Translating Common Staff Complaints

Translating Common Staff Complaints

Better understanding what employees are concerned about can help you create a more productive and healthier workforce.

Research shows that happier employees are more productive, so there is a business objective to ensuring people are satisfied in their work, as well as a moral obligation for employers.

But how can you make sure employees are as happy as possible, without compromising on your business goals?

Having good lines of communication between those at the top of the company and the people doing the hard work on the ground is a crucial part of having happier and more productive staff. However, employees may not always say what they mean, and it's important to know how to translate common workplace complaints into actions that your company can actually complete to solve the underlying problem.

'I don't get paid enough'

This is perhaps the most common of all staff complaints, but one of the most difficult to solve. You don't want to give people more money just because they are asking for it, as it can set a precedent and few companies can afford to incrementally increase their employees’ salaries fairly across an entire business.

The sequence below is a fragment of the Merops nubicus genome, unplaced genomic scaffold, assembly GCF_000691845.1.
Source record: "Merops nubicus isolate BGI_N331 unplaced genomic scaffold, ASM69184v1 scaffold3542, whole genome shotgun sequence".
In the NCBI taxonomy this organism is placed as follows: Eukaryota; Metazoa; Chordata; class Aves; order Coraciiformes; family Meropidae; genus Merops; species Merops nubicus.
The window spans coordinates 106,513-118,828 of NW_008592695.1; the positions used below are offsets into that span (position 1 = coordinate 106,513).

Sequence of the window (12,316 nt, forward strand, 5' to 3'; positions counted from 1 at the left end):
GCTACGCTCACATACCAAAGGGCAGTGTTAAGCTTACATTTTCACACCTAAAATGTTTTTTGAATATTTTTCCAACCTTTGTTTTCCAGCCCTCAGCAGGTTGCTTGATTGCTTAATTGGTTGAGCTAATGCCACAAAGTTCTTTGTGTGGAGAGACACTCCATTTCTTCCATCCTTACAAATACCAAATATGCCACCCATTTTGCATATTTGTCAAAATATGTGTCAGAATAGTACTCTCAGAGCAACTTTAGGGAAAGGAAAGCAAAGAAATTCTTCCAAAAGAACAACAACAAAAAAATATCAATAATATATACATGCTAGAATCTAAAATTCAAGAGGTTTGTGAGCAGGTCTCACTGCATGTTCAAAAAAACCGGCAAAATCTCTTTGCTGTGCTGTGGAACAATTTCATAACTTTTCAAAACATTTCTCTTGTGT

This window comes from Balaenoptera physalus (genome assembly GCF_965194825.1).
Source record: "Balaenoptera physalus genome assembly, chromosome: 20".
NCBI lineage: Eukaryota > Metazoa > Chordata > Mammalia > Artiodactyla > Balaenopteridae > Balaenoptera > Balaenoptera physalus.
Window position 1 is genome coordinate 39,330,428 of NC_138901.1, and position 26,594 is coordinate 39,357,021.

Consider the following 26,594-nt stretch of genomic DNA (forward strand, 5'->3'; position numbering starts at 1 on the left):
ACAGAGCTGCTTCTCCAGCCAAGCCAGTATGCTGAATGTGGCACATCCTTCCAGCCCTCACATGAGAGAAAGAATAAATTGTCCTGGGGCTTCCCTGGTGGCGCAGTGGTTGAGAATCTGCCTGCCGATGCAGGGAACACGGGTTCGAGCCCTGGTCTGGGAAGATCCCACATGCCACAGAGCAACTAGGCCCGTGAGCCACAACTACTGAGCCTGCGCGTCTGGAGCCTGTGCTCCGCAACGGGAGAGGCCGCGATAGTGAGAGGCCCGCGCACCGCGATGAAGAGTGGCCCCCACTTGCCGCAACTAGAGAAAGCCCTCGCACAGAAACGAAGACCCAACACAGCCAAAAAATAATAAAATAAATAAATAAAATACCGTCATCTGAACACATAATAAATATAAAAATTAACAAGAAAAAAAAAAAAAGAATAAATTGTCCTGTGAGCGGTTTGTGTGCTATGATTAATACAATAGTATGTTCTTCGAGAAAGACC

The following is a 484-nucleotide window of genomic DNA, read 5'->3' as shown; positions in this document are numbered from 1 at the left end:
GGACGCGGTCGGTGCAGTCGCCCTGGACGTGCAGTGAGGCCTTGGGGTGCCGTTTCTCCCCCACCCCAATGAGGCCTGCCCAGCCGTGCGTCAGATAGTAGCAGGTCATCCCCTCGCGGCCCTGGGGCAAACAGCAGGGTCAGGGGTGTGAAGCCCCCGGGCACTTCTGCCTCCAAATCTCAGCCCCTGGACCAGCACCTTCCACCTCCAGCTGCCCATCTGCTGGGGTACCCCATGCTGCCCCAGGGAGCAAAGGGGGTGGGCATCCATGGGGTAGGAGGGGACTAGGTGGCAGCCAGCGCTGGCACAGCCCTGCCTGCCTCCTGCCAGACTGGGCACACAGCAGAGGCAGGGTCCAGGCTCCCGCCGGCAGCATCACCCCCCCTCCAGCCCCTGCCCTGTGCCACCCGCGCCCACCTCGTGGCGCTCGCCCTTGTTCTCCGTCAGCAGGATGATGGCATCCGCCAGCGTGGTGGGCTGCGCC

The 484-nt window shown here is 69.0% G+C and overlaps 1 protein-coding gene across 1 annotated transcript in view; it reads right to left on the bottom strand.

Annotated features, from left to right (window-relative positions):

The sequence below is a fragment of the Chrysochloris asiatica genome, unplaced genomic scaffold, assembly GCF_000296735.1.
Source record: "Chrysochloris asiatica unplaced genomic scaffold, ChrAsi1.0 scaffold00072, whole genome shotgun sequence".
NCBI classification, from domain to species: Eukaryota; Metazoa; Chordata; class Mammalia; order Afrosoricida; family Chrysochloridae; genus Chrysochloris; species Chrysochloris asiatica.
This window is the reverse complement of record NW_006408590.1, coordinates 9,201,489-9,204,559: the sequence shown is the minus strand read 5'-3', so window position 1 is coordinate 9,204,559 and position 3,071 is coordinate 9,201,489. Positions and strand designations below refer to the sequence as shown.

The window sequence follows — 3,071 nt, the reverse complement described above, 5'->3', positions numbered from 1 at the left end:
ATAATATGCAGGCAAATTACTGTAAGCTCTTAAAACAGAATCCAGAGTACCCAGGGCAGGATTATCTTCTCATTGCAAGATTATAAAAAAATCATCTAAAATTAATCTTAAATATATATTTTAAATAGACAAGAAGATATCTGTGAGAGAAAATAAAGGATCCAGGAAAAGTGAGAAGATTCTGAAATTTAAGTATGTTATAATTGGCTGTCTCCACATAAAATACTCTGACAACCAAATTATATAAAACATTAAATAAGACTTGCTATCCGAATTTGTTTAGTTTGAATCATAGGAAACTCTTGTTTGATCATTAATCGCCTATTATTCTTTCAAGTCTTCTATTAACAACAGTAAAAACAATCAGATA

However, although everyone would like to be paid more for their job, most employees mean that they don't feel valued in their current role. But you don't need to pay them more to achieve this. Looking into workplace benefit schemes and other ways of making staff feel more valued in their roles can make a big difference to how they feel about working for you.

It's also important to have a clear pay and development structure set up. Be as transparent about this as possible and it will help to keep employees motivated and satisfied with their wage.

'I don't have enough time to do my job'

Another commonly spoken complaint is that there is too much pressure to get the job done in the scheduled time. However, it's unlikely that they are complaining about the role itself, just about the time constraints. There are a number of ways that you can solve this problem. Introducing flexible working or mobile working can help people strike a better work-life balance, but it's also worth looking into why employees are feeling under so much pressure. This can be something brought up with individuals during their 1-2-1 meetings or raised as a company-wide scheme to try and make work more efficient.

'I don't get any recognition'

This is strongly linked to the two previous complaints and is all to do with making employees feel appreciated. Introducing schemes that praise staff for doing particularly well in their role can be a great way to boost morale among your workforce and ensure they feel recognized when they put effort in. It's also a good idea to structure appraisals around the positives that an employee has achieved, rather than starting with negatives. This helps them to understand that they are valued and recognized for the hard work they do, but there are ways they can further improve.

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